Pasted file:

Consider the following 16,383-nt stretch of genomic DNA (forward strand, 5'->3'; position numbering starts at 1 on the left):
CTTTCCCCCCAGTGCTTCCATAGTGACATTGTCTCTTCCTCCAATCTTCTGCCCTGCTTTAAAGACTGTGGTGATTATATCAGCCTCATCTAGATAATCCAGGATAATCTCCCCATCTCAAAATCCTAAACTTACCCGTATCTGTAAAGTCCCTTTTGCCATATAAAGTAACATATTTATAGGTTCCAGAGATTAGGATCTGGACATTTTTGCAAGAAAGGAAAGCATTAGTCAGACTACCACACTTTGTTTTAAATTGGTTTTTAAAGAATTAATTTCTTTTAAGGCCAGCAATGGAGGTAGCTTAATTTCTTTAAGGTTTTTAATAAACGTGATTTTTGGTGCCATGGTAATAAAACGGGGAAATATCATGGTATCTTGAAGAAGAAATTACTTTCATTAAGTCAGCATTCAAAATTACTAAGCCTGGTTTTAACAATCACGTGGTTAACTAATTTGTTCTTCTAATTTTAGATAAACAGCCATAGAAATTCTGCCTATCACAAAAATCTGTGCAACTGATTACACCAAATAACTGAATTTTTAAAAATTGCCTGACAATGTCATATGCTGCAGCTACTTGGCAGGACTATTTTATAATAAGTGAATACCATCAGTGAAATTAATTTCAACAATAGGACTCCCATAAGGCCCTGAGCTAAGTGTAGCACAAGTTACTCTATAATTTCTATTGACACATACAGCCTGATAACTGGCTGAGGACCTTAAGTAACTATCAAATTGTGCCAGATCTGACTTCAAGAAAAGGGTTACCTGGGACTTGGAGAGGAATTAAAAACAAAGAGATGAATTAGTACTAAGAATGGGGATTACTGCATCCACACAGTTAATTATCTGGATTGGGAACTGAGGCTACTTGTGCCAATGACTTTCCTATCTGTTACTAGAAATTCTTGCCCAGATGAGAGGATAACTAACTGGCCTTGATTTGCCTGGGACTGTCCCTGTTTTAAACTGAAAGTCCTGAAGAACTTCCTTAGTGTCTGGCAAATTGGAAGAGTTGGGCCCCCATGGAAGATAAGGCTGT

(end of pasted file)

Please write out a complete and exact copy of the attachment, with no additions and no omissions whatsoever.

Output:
Consider the following 16,383-nt stretch of genomic DNA (forward strand, 5'->3'; position numbering starts at 1 on the left):
CTTTCCCCCCAGTGCTTCCATAGTGACATTGTCTCTTCCTCCAATCTTCTGCCCTGCTTTAAAGACTGTGGTGATTATATCAGCCTCATCTAGATAATCCAGGATAATCTCCCCATCTCAAAATCCTAAACTTACCCGTATCTGTAAAGTCCCTTTTGCCATATAAAGTAACATATTTATAGGTTCCAGAGATTAGGATCTGGACATTTTTGCAAGAAAGGAAAGCATTAGTCAGACTACCACACTTTGTTTTAAATTGGTTTTTAAAGAATTAATTTCTTTTAAGGCCAGCAATGGAGGTAGCTTAATTTCTTTAAGGTTTTTAATAAACGTGATTTTTGGTGCCATGGTAATAAAACGGGGAAATATCATGGTATCTTGAAGAAGAAATTACTTTCATTAAGTCAGCATTCAAAATTACTAAGCCTGGTTTTAACAATCACGTGGTTAACTAATTTGTTCTTCTAATTTTAGATAAACAGCCATAGAAATTCTGCCTATCACAAAAATCTGTGCAACTGATTACACCAAATAACTGAATTTTTAAAAATTGCCTGACAATGTCATATGCTGCAGCTACTTGGCAGGACTATTTTATAATAAGTGAATACCATCAGTGAAATTAATTTCAACAATAGGACTCCCATAAGGCCCTGAGCTAAGTGTAGCACAAGTTACTCTATAATTTCTATTGACACATACAGCCTGATAACTGGCTGAGGACCTTAAGTAACTATCAAATTGTGCCAGATCTGACTTCAAGAAAAGGGTTACCTGGGACTTGGAGAGGAATTAAAAACAAAGAGATGAATTAGTACTAAGAATGGGGATTACTGCATCCACACAGTTAATTATCTGGATTGGGAACTGAGGCTACTTGTGCCAATGACTTTCCTATCTGTTACTAGAAATTCTTGCCCAGATGAGAGGATAACTAACTGGCCTTGATTTGCCTGGGACTGTCCCTGTTTTAAACTGAAAGTCCTGAAGAACTTCCTTAGTGTCTGGCAAATTGGAAGAGTTGGGCCCCCATGGAAGATAAGGCTGT